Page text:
Everyone loves a good courtroom drama because they make you invested in the outcome of the story. They’re typically rooted with realistic crimes, relatable characters, and almost always, the good guy wins in the end.
However, in reality, the “courtroom epiphanies” that happen in works of fiction don’t occur; Jack Nicholson never yells, “You can’t handle the truth!” at Tom Cruise
, if you will. But on some rare occasions, real court cases are stranger than fiction. For instance, the Trial of George H. Willett, which took place in Glens Falls, NY.
I could only manage to find two sources for The Willett Case:
Unfortunately, it turns out I really only found one source: the high schooler’s essay was more plagiarized than a Shia Lebouf short-film. Apparently the TurnItIn.com programming didn’t exist in 1985. But hey, if Mr. Fangboner’s article was historically accurate enough for a high schooler to rip-off, it’s historically accurate enough for me…so here’s the story I uncovered.
George Oullett and Jean Pourier are two French-Canadian immigrants who run a barbershop on Main Street in Glens Falls, NY in the year 1880. Because the names “Oullet” and “Pourier” sound a little bit too much like fancy brands of water, everyone in the area calls them George Willett and John Pair.
Willett is not only partners with Pair, but he is also married to his sister. Mix business partners, brother-in-laws, Upstate New York winters, and barbershop scissors together, and it’s just a matter of time before things get ugly.
In December of 1880, some people walking down the street hear a gunshot that sounds like it came from Willett and Pair’s barbershop. The first person to arrive finds Pair dead on the floor of the shop, shot through the chest, and Willett is nowhere to be found.
One may think that this coincidence means Willett shot him… but remember: they are French-Canadian
… his disappearance could have easily been explained by a strong craving for a taste of home. Have you ever tried to find good Poutine
in Glens Falls? Or even a Tim Horton’s? That search can take you awhile.
A few days later, the District Attorney sends a private investigator to work on the murder mystery. It turns out, the evidence wasn’t looking too good for Willett: a gun and bullets with matching caliber to the murder weapon were found in his room, he was the last one to see Pair alive, and he wasn’t at the scene of the crime when Pair’s body was discovered. The only thing that would have made the evidence more condemning would be if he took off down the freeway driving a white Ford Bronco.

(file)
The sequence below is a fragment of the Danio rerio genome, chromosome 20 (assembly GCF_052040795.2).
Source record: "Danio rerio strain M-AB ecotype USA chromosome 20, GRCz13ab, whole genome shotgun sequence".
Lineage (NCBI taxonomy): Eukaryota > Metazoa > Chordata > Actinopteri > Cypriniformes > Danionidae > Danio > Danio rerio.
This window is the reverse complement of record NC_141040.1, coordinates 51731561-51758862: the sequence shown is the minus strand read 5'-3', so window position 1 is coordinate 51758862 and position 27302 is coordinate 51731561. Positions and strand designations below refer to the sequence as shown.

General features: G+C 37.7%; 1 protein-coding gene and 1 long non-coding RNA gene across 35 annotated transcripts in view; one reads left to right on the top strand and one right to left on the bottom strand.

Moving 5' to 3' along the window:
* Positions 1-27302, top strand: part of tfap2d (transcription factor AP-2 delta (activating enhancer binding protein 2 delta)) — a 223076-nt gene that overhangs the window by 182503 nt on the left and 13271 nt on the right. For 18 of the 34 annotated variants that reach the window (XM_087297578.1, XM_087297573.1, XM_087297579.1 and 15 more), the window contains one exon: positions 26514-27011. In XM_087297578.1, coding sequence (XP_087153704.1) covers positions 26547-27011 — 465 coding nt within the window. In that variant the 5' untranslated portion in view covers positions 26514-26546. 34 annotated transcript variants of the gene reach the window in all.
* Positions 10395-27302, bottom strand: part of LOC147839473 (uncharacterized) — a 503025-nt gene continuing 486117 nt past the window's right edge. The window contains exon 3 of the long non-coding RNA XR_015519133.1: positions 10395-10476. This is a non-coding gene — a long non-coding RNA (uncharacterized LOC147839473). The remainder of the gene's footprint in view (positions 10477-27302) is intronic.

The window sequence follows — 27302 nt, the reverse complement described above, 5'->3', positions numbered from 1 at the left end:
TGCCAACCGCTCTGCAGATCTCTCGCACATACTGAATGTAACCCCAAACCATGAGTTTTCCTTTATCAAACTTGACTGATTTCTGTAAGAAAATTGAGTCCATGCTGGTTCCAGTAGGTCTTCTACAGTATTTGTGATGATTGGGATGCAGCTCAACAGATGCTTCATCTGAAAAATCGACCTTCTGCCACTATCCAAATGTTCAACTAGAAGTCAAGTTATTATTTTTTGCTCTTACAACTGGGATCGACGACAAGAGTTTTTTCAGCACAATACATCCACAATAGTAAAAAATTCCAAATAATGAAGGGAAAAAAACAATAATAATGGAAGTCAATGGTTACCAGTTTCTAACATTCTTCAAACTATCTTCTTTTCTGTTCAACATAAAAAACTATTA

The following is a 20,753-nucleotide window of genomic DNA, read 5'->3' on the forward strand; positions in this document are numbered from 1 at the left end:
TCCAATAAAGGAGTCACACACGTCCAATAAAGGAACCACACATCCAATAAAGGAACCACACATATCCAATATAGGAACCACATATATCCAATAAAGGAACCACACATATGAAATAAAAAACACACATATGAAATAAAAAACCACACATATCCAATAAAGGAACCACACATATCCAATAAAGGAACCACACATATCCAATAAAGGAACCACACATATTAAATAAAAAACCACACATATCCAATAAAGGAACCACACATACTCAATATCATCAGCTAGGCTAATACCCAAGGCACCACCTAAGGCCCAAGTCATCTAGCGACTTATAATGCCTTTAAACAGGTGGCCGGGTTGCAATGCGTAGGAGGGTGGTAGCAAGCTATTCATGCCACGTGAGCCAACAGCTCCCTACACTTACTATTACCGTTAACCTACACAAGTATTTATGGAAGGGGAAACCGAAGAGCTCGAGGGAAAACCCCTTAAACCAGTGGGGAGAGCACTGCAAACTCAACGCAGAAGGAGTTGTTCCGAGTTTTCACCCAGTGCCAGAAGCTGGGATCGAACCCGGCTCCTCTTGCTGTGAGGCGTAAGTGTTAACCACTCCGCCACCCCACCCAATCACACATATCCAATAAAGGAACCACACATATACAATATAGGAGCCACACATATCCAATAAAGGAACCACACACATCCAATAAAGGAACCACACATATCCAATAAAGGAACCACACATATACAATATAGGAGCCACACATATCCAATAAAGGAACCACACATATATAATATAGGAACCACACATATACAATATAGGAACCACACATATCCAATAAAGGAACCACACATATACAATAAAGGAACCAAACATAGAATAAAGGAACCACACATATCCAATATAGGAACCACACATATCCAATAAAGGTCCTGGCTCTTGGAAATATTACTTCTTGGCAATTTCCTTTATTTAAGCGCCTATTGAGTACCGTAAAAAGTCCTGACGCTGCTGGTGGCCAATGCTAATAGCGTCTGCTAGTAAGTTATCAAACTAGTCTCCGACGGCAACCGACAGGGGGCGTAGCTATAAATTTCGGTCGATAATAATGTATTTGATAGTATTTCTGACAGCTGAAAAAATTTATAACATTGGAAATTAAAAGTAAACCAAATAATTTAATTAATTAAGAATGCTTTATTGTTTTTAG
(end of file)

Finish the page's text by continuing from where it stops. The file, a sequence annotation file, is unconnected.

Willett appears in court, up against testimonies from a few gun experts and two people who say they saw a “French-Canadian” type with a revolver the night of the murder. What does a French-Canadian type even look like exactly? Would you describe Celine Dion as a “French-Canadian type”? I think there was a little bias in the courtroom.
Regardless, unlike O.J., the glove did fit in this case and Willett was sentenced to death by hanging. I guess the detailed description (not) was enough to sentence him to death.
While George was sitting around, waiting for his demise to come, he decided to build a model church out of a cigar box. Much like the recent “Hot Convict” Jeremy Meeks, word spread about this felon FAST. George became the Michelangelo of Death Row, he gained quite a following. His miniature church sold for $450… if he had made it with popsicle sticks, he probably could’ve gotten $500. Regardless, it was enough to fund a retrial.
photo credit: oomlout via photopin cc
The second trial is a triumph of the American justice system from start to finish. To begin, a photographer managed to burst in during the trial and take a picture of the hearing and then run away down the block before anyone knew what happened. I picture this looked very similar to putting flaming bags of poop on your neighbor’s doorstep, ringing the doorbell, then sprinting away.
If that wasn’t strange enough, the angle of the defense in this trial was not having a defense at all. Literally. The attorney banked on the idea that if you don’t say anything during your trial, you can’t plead guilty.
This apparently made perfect sense to the jury who found Willett not guilty of the crime.
To make sure that no one ever questioned his innocence, Willett did the only logical thing: disappear forever. Oddly enough, Pair’s 15 year-old sister was also never seen again. Did they run away together? Nobody knows for sure, but that’s still a Game of Thrones-worthy twist.
So what have we learned?
- TurnItIn.com made my life way harder than my parents’ generation.
- It’s hard to find French-Canadian fast food chains in Glens Falls.
- Eye witnesses are completely reliable.
- It didn’t take much to get the death penalty back in the day.
- If you go to jail, just make some Sunday school-style arts and crafts (hey, you never know).
- The justice system responds pretty well to the Silent Treatment.
It’s true that sometimes history makes for a story stranger than fiction. Hopefully one day this story will receive the attention it really deserves… True Detective season 2?